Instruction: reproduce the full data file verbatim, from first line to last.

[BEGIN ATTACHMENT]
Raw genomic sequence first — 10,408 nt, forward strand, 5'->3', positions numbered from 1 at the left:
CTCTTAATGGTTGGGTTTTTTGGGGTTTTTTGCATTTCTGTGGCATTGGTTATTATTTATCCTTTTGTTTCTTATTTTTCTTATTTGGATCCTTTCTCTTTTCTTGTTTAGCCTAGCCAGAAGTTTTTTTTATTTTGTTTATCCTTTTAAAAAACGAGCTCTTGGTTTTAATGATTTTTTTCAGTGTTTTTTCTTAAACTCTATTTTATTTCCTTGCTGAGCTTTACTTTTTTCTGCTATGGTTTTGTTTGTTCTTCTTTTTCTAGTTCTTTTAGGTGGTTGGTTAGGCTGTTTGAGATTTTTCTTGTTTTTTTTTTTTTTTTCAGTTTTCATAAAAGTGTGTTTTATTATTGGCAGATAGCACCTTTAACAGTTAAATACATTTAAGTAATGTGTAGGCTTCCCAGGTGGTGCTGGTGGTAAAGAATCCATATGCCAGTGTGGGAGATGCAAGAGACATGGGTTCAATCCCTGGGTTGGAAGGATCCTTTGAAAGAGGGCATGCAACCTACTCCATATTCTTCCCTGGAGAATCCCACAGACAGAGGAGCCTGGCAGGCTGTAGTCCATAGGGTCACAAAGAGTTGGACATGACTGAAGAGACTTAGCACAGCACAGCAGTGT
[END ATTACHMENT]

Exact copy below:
Raw genomic sequence first — 10,408 nt, forward strand, 5'->3', positions numbered from 1 at the left:
CTCTTAATGGTTGGGTTTTTTGGGGTTTTTTGCATTTCTGTGGCATTGGTTATTATTTATCCTTTTGTTTCTTATTTTTCTTATTTGGATCCTTTCTCTTTTCTTGTTTAGCCTAGCCAGAAGTTTTTTTTATTTTGTTTATCCTTTTAAAAAACGAGCTCTTGGTTTTAATGATTTTTTTCAGTGTTTTTTCTTAAACTCTATTTTATTTCCTTGCTGAGCTTTACTTTTTTCTGCTATGGTTTTGTTTGTTCTTCTTTTTCTAGTTCTTTTAGGTGGTTGGTTAGGCTGTTTGAGATTTTTCTTGTTTTTTTTTTTTTTTTCAGTTTTCATAAAAGTGTGTTTTATTATTGGCAGATAGCACCTTTAACAGTTAAATACATTTAAGTAATGTGTAGGCTTCCCAGGTGGTGCTGGTGGTAAAGAATCCATATGCCAGTGTGGGAGATGCAAGAGACATGGGTTCAATCCCTGGGTTGGAAGGATCCTTTGAAAGAGGGCATGCAACCTACTCCATATTCTTCCCTGGAGAATCCCACAGACAGAGGAGCCTGGCAGGCTGTAGTCCATAGGGTCACAAAGAGTTGGACATGACTGAAGAGACTTAGCACAGCACAGCAGTGT